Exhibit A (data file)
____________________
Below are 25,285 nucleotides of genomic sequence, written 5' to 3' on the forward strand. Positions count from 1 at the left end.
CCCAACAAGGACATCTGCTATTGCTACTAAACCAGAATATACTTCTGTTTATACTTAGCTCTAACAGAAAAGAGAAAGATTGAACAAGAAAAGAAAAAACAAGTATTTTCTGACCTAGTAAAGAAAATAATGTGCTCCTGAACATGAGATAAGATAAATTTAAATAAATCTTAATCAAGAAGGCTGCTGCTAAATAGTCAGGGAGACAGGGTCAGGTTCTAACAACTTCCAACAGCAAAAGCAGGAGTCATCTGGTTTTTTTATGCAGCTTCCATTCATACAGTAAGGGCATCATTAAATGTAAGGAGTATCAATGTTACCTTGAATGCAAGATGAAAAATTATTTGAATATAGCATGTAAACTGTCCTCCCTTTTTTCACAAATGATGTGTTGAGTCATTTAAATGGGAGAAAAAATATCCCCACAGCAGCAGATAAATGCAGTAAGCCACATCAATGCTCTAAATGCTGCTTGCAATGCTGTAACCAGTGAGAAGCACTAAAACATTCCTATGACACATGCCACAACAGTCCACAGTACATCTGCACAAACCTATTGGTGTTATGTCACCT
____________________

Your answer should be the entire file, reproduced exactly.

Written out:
Below are 25,285 nucleotides of genomic sequence, written 5' to 3' on the forward strand. Positions count from 1 at the left end.
CCCAACAAGGACATCTGCTATTGCTACTAAACCAGAATATACTTCTGTTTATACTTAGCTCTAACAGAAAAGAGAAAGATTGAACAAGAAAAGAAAAAACAAGTATTTTCTGACCTAGTAAAGAAAATAATGTGCTCCTGAACATGAGATAAGATAAATTTAAATAAATCTTAATCAAGAAGGCTGCTGCTAAATAGTCAGGGAGACAGGGTCAGGTTCTAACAACTTCCAACAGCAAAAGCAGGAGTCATCTGGTTTTTTTATGCAGCTTCCATTCATACAGTAAGGGCATCATTAAATGTAAGGAGTATCAATGTTACCTTGAATGCAAGATGAAAAATTATTTGAATATAGCATGTAAACTGTCCTCCCTTTTTTCACAAATGATGTGTTGAGTCATTTAAATGGGAGAAAAAATATCCCCACAGCAGCAGATAAATGCAGTAAGCCACATCAATGCTCTAAATGCTGCTTGCAATGCTGTAACCAGTGAGAAGCACTAAAACATTCCTATGACACATGCCACAACAGTCCACAGTACATCTGCACAAACCTATTGGTGTTATGTCACCT